As a member of the American Association of Universities the University of Utah is part of a prestigious group of tier-1 research universities. The Chemical Engineering Department at the University of Utah stands as a leader within the state and region in research activities, and is among the top Chemical Engineering programs nationally.

Our faculty are accomplished researchers in a variety of disciplines who stand at the forefront of their fields. Interdisciplinary research is common among our faculty to push the frontiers of their disciplines forward by bringing together expertise and perspective from other departments, colleges, universities and national laboratories.

We aspire to always conduct our research in accord with the highest standards of science, and with the goal of addressing the world’s most pressing technological challenges.

Research Areas

Our faculty are developing novel sensors and devices for detecting diseases, delivering drugs, choosing effective therapies and increasing the efficiency of pharmaceutical manufacturing (MagdaMohantyPorterSkliar, Wang, Zangle and Zhang).

Sample research projects include:

  • Real-time detection of neurotransmitters for monitoring neurodevelopment disorders (Wang)
  • Fractionation and characterization of Extracellular Vesicles for disease diagnosis and therapy (Wang)
  • Biofunctional nanomaterials for cytokine storm detection in COVID patients (Wang)

Our department continues to be a world leader in fossil and renewable fuel utilization technologies, including advanced combustion technologies for carbon dioxide capture, gasification and catalytic syngas processing, and conversion of biomass and waste to energy and biofuels. (EddingsNigra, Sutherland, Wendt and Whitty).

Examples of current research include:

  • Li-ion batteries for electric vehicles. (Gao) We aim to tackle critical material and electrochemical challenges to boost the charging performance of LiB to <10 minutes, to address safety issues and to enhance energy density. Our recent work, published in Joule and featured in a local news story, revealed the fundamental mechanism that limits the charging speed of a Li-ion battery.
  • Flow batteries for grid storage. (Gao) To integrate renewable energy, such as solar and wind, into our grid, large scale energy storage is necessary to buffer their intermittency. In our lab, we combine both materials innovation and fundamental understanding to design novel flow batteries with low cost and high energy density to meet the demand of grid integration.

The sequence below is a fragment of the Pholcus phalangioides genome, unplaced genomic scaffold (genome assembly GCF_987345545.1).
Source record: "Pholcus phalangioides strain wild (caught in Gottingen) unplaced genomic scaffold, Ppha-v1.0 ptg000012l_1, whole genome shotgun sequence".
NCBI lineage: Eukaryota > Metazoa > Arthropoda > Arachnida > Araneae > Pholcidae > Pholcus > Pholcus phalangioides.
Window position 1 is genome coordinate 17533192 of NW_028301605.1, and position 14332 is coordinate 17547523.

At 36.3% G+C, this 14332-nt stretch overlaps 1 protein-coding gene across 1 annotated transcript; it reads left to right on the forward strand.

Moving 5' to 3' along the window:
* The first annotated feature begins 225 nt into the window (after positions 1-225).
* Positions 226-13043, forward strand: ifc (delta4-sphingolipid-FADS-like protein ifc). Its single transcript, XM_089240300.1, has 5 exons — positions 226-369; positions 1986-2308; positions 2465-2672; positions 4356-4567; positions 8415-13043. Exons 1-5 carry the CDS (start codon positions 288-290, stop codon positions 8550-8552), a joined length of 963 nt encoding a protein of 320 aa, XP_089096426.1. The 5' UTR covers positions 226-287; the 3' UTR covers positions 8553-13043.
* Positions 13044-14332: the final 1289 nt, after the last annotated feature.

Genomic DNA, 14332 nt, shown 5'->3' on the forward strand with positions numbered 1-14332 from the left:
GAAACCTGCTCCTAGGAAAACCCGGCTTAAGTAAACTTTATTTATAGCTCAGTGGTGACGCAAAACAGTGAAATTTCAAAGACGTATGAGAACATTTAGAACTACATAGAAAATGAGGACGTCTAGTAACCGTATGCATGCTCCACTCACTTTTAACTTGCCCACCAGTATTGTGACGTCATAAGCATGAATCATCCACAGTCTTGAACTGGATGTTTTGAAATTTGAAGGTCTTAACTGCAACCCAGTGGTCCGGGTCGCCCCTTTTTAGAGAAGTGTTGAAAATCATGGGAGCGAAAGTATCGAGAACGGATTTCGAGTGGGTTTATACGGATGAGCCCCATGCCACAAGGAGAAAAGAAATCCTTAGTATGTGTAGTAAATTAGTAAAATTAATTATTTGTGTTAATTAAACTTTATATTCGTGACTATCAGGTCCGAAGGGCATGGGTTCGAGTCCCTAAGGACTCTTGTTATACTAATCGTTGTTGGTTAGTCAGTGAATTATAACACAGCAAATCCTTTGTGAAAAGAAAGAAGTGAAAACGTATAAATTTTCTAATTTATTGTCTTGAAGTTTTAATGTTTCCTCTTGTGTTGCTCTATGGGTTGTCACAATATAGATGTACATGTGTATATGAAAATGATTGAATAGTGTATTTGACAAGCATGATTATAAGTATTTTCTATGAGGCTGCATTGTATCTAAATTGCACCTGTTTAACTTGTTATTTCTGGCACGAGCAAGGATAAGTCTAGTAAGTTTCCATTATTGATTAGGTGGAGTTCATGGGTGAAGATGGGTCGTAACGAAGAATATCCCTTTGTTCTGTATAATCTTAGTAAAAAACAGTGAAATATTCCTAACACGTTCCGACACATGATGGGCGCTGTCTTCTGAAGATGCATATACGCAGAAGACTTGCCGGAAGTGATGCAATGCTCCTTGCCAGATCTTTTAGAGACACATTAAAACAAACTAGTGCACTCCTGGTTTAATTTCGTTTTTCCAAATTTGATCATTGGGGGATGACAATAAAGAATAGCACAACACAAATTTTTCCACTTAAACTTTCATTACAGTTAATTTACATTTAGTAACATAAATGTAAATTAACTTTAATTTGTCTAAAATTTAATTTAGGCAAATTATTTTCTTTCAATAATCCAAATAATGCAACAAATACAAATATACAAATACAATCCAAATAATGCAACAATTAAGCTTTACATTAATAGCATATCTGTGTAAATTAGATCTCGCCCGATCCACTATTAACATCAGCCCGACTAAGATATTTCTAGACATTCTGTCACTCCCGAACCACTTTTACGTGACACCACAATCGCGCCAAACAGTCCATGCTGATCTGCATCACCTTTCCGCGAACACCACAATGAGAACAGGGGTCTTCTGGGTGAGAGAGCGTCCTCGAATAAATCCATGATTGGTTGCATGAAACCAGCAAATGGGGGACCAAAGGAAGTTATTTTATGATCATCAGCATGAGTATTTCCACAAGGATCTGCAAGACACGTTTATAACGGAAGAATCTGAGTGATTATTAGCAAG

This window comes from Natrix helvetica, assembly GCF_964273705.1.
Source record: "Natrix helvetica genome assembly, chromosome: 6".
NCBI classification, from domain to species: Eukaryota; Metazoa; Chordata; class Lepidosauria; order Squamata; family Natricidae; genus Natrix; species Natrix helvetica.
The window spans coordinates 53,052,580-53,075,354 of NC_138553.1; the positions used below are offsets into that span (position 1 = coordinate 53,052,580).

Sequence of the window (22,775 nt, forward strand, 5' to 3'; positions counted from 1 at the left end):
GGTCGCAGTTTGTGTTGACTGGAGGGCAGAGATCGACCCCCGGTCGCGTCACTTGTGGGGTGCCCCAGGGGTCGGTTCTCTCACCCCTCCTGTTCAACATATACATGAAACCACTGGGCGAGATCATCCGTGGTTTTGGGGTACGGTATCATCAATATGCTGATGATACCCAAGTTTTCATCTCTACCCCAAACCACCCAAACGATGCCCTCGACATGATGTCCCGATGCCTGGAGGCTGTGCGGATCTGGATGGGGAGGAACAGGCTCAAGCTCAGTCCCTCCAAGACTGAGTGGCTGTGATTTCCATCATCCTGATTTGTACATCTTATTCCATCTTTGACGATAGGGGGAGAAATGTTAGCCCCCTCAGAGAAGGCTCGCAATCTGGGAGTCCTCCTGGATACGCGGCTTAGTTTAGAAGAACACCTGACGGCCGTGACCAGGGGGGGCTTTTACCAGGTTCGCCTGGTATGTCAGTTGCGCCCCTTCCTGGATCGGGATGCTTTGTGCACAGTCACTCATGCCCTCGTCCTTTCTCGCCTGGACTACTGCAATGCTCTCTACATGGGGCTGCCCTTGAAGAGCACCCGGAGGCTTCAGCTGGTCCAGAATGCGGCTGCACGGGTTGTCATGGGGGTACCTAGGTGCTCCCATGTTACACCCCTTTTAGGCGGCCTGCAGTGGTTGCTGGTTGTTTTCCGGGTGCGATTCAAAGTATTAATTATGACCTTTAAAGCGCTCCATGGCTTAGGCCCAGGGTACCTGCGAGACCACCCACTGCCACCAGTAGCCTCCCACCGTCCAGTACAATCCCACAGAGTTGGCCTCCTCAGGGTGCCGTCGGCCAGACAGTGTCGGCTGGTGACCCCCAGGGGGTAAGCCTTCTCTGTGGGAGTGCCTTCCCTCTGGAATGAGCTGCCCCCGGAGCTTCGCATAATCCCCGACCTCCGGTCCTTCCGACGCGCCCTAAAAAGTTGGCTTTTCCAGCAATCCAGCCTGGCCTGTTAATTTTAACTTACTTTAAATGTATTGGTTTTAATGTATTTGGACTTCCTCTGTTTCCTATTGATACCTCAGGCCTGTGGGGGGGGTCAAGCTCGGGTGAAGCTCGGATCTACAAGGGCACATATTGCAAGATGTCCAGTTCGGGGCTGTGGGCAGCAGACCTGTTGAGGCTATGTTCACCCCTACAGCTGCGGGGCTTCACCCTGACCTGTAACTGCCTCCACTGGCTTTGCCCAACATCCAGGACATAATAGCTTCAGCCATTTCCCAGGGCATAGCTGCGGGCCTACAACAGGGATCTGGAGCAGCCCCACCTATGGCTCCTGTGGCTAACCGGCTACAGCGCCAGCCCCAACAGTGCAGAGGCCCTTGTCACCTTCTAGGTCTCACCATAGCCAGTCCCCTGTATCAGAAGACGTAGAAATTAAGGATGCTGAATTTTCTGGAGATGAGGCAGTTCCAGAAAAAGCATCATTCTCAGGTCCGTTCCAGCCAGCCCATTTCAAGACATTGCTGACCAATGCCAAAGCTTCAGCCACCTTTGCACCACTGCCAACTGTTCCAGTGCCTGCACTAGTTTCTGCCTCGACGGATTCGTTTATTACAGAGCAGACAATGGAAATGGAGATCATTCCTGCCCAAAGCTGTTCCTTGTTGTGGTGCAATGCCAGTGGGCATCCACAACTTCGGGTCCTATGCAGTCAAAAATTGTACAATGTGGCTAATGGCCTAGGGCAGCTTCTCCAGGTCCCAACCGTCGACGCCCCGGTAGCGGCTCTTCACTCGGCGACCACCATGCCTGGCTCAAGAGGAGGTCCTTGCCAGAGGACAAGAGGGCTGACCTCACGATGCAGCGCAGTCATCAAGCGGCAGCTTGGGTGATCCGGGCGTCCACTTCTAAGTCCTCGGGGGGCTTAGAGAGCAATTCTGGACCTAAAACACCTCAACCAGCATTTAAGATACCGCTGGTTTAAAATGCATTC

• The FORGE project is a large-scale geothermal energy demonstration, right here in Utah! It seeks to improve efficiency of geothermal energy production while understanding important issues such as induced microseismicity (McClennan)

We are researching the origin and health effects of airborne particulates, making sensors for monitoring air quality and minimizing air and water pollution (Butterfield, Holmes, KellyPowell, Silcox and Wang).

Examples of research activities include:

  • Combinatorial photocatalytical materials design for degradation of per- and polyfluoroalkyl (PFAS) contaminants in water (Wang)
  • Estimate human exposure to ambient air pollution and heat stress to investigate the health impacts associated with poor air quality and heat waves. (Holmes)
  • Real-time smoke transport and air quality prediction using big data analytics, machine learning, satellite remote sensing, and atmospheric models. (Holmes)
  • Improve models used to simulate air quality during wildfire events and temperature inversions in mountainous regions. (Holmes)
  • Develop new models to apportion both primary and secondary pollutants to source specific-categories. (Holmes, Kelly)

Polymeric, ceramic and nanofabricated materials and devices are being developed for health, energy and environmental applications including disease diagnosis and water purification (MagdaMohantyNigraPorter, Wang, Zangle and Zhang).

Examples of research activities include:

  • Combinatorial photocatalytical materials design for degradation of per- and polyfluoroalkyl (PFAS) contaminants in water (Wang)
  • Biofunctional nanomaterials for cytokine storm detection in COVID patients

Our faculty are developing unique capabilities in exascale computing of complex physical processes, including verification and validation of processes involving turbulent mixing and reactions (Holmes, PowellSaadSutherland, and Spinti).

Efforts in this area include

  • Research in numerical methods and algorithms to enable faster CFD simulations (Saad).
  • Development of reduced-order models that allow user-defined accuracy by taking advantage of low-dimensional structures embedded in very high dimensional state spaces (Sutherland).
  • Local, regional, and continental scale simulations of atmospheric processes (Holmes)
  • Empirical, statistical, and physical (first principles) modeling transport and chemistry (Homes, Sutherland)
  • Development of new atmospheric turbulence parameterizations to improve numerical weather prediction and chemical transport modeling (Holmes)

Professors Saad and Sutherland recently published work showing how high-performance computing can inform risk mitigation strategies for airborne pathogens such as SARS-CoV-2.

This work was featured in several news outlets including the New York Times, New Scientist, Science Magazine, Phys.org and others.

Our petroleum Engineering faculty research all aspects of energy production from shales, oil and gas including transportation, reservoir simulation, carbon dioxide sequestration and geothermal energy production (DeoHoepfnerMcLennanPershing).